Often when we discuss Miracles in the Bible, a good example would be the story where our Lord raised Lazarus from the dead. Clearly, to all who believe this account, this would qualify as a Miracle. There seem to be many examples of ‘Miracles’ offered in the scripture. But what about today? Most, if not all people have heard of remarkable personal stories from people. We hear of those who were facing a life-threatening disease, restored to health, or someone troubled by a business loss that somehow leads to a new direction, blessed with riches, or a barren spouse, despite complications eventually was able to conceive. How about a less epic situation, like having a flat tire on an unsafe roadside that received aid at the hands of an unexpected stranger? Do not these also constitute “miracles”?
Reflexively, we tend to consider miracles as supernatural events. We expect some desired need was fulfilled by something supernatural, or that it was somehow ‘beyond what is considered a “natural event”, outside of what occurs in the known physical world. But could we be diminishing activities that are just as wondrous, just less dramatic in our everyday lives?
Maybe a miracle is not as exclusive and separate from natural occurrence as we tend to believe. It is true that Christ had performed many miracles. Even by historical records, Josephus, the Greek historian of the time wrote about this Christ who was a man well known to many, “performed countless miracles”.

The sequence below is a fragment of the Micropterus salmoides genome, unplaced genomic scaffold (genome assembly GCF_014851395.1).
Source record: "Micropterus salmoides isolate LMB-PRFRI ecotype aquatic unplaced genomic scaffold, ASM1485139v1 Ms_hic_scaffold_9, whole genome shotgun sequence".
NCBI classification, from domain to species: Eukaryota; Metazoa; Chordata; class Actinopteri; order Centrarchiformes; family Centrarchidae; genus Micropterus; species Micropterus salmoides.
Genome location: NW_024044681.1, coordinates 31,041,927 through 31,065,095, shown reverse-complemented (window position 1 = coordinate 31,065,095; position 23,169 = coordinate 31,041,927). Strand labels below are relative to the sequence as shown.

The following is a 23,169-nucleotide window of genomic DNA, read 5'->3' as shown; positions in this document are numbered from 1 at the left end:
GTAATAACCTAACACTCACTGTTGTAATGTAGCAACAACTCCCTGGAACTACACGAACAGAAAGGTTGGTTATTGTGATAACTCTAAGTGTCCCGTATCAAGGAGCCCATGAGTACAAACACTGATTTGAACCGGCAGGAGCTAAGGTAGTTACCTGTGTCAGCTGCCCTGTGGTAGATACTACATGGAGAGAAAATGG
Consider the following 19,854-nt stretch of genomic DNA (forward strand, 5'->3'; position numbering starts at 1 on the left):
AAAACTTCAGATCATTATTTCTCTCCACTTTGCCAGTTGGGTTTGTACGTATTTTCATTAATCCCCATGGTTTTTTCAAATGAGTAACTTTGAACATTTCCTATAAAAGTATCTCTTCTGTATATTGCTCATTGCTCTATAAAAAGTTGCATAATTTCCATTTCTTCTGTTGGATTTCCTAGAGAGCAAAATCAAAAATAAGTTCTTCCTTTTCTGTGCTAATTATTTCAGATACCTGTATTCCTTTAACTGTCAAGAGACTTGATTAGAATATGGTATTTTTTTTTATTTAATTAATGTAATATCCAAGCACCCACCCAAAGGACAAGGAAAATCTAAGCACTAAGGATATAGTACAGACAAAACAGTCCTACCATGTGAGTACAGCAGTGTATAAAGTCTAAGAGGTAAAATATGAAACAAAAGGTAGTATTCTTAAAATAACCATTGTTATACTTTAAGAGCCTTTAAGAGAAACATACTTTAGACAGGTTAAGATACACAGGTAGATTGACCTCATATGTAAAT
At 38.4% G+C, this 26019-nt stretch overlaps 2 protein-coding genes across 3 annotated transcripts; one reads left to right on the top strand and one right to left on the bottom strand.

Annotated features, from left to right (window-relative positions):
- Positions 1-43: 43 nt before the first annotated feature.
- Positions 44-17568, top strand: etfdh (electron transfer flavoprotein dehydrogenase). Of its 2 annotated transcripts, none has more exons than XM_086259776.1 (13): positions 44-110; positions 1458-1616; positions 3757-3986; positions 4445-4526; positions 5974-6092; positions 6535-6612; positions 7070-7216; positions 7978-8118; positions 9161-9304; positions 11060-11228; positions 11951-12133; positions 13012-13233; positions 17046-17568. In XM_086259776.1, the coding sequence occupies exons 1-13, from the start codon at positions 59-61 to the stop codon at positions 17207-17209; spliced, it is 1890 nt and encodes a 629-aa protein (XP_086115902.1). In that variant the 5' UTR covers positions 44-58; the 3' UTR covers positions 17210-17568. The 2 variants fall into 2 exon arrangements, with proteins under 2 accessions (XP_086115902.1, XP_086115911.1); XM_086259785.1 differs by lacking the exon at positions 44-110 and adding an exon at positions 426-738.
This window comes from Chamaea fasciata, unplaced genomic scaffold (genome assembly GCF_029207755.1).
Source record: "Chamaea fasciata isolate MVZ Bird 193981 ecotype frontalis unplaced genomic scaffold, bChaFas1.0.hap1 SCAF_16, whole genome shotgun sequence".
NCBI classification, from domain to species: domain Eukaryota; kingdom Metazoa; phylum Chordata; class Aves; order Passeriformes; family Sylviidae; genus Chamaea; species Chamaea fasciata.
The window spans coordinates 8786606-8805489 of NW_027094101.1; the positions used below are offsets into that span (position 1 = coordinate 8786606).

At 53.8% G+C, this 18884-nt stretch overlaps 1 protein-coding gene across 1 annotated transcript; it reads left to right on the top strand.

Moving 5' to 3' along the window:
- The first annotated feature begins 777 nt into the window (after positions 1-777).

The very first public Miracle of Christ that recorded was where Christ turned water into wine. If we attempt to isolate which part of ‘changing water into wine’ was a miracle and what part was not a miracle, we will run into some problems. We can say the water poured out as wine is the ‘supernatural’ part but then we are compelled to say the other activities (mother making the request, having servants to assist, filling pitchers with water, giving the first cup to the wine taster, etc) were not supernatural. We then must understand that all that occurred in this activity and the items employed in this miracle were necessary to define the miracle. If items and actions were necessary for this miracle to occur, then the actions and items around the “miracle” also had a role in the miraculous.